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Negatives Doused in Gasoline and Set on Fire to Create Unique Photo Series Called

fox river derivatives series burnt photo negative

Fox River Derivatives is an unorthodox form of artistic expression, with the intention of questioning man’s relationship with nature. Photographer Peter Hoffman has an inclination to existentialism, and he repeatedly visits this theme in how we can best co-exist in harmony with our environment, both natural and man-made.

burned negative

Hoffman normally finds a specific location to express this sentiment, this time it being the 202 mile-long Fox River tributary, which flows from southeastern Wisconsin all the way to Ottawa, Illinois in the U.S. Hoffman is a native of Lisle, a tiny suburb approximately 30 miles west of Chicago, and the Fox River was an easy choice for this project.

fox river derivatives series

Fox River Derivatives uses a strange but interesting technique that drives home his point. The project is ostensibly inspired by the horrific BP oil spill in the Gulf of Mexico in 2010. It is believed to have released between 35,000 to 60,000 barrels of oil each day, totaling around 200 million gallons of crude oil ravaging the Gulf of Mexico for 87 days, making it the worst oil spill in U.S. history.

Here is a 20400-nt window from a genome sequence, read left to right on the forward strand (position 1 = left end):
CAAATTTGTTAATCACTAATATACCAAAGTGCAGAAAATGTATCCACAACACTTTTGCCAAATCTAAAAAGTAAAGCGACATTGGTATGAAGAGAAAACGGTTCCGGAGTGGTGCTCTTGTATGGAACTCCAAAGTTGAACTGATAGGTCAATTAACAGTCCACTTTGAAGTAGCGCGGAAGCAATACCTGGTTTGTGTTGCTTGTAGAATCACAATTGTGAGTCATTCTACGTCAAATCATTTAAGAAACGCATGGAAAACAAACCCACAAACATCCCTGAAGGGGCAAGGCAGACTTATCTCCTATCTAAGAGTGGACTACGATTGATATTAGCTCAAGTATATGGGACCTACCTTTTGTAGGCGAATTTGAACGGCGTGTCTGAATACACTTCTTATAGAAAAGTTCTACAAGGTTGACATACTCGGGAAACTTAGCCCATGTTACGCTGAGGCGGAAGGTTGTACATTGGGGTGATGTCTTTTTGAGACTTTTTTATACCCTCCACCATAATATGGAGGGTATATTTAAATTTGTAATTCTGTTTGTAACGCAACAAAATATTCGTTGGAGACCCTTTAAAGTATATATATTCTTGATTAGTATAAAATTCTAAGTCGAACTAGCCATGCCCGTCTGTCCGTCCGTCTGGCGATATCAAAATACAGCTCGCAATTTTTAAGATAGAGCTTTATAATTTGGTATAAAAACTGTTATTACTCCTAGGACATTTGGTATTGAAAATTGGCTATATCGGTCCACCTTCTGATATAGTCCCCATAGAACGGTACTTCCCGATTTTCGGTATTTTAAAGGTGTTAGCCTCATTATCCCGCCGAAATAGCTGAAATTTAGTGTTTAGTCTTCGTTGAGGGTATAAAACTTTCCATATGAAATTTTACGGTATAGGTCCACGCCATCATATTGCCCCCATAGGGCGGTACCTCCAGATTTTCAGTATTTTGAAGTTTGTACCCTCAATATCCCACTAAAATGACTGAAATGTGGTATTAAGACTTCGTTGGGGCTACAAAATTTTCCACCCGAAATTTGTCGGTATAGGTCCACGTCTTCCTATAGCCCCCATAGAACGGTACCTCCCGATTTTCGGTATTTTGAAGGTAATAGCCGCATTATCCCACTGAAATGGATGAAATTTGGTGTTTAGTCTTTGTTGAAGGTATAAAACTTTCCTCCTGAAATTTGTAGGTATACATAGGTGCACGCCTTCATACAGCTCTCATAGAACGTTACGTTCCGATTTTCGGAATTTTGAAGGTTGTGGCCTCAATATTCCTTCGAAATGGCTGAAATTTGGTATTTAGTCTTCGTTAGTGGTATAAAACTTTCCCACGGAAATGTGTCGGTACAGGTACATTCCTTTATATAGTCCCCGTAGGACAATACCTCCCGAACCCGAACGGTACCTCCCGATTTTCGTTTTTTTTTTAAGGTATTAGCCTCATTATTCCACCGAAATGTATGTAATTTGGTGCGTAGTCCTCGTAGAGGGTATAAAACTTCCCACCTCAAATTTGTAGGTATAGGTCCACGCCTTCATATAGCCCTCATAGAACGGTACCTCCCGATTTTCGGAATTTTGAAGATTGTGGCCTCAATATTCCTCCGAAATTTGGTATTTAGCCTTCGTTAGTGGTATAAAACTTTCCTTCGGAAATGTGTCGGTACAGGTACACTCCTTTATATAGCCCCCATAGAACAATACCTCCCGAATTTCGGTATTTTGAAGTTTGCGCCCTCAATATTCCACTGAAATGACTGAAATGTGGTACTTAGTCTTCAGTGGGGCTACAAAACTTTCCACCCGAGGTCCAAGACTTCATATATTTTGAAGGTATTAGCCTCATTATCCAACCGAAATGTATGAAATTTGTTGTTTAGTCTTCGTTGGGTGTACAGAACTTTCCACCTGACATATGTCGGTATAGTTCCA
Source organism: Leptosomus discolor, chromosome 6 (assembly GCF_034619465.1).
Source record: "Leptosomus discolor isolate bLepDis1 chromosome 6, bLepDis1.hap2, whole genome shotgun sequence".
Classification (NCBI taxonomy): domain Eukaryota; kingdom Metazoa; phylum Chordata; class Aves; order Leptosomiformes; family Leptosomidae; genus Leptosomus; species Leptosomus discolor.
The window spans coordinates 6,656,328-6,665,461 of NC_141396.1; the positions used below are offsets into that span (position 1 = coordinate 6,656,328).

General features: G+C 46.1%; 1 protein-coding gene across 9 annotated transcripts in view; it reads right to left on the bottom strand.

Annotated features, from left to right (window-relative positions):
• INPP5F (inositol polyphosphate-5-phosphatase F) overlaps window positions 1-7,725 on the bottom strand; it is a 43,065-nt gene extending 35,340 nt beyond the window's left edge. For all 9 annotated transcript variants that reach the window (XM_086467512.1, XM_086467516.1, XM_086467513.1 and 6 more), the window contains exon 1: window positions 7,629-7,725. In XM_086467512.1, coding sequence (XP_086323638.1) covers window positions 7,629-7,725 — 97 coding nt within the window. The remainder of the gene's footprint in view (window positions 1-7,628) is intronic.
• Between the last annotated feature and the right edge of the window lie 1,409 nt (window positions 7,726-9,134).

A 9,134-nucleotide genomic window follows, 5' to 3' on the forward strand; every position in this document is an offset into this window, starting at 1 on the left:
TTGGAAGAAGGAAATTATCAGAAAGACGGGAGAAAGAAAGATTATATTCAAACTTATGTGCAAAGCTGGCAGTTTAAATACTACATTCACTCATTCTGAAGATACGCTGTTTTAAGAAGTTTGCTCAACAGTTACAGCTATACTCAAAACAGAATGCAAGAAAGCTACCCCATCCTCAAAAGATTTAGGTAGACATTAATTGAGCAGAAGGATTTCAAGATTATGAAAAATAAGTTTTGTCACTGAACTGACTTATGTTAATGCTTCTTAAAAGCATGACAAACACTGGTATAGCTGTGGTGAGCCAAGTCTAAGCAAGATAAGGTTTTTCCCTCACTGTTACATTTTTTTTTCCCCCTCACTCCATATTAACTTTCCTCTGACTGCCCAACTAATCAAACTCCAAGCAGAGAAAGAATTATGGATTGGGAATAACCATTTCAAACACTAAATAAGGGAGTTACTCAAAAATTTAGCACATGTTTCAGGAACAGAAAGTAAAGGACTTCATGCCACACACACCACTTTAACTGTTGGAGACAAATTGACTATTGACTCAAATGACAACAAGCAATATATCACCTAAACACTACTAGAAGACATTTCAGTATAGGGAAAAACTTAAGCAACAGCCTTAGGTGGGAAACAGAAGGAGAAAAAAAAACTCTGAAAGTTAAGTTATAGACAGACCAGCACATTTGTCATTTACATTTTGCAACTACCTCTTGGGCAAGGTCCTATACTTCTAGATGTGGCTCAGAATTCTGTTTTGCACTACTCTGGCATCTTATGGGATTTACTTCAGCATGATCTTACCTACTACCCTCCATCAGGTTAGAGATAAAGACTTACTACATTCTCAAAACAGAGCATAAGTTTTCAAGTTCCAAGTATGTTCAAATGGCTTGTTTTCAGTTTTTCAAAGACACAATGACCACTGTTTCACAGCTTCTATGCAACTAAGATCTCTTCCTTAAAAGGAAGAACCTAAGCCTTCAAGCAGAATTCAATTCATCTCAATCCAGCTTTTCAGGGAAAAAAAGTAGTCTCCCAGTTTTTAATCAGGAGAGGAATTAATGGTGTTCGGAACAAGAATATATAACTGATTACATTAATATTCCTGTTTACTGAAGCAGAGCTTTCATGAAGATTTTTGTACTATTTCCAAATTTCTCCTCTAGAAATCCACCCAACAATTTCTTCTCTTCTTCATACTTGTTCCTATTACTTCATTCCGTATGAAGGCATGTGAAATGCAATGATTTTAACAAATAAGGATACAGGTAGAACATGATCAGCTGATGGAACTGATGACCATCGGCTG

burnt photo negative fox river derivatives series

Hoffman has since then been toying around with the idea of water and oil. His technique is symbolic of that dreadful accident on the Gulf Coast of México. The negatives are images taken from the Fox River as it crosses both suburban and rural areas. Hoffman used a medium format film camera to shoot the images as he rode a bike up and down the river. Hoffman splashes the negatives with highly combustible gasoline, and then sets them ablaze. Before totally destroying the negatives, he douses them with water to arrest the fire. He then prints these mangled negatives, yielding purple bubbles and streaks of smeared color as a consequence of the heat.

fox river derivatives series conserve water

The result is a strong indictment of how the tranquility of some of our most treasured water resources can be utterly ruined by the unbridled quest for oil. It is a strong artistic statement, literal in its expression of how water and oil mix with often disastrous results.

water conservation fox river derivatives series

See Hoffman’s Fox River Derivatives project on his website.

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Patricia Ramos the author

I am a freelance photographer who is no stranger to smudged lenses, long hours in front of the computer, heavy camera bags (and the back aches that ensued) and missing lens caps. If you know what I'm talking about, you probably have as much love and passion for photography as I do.

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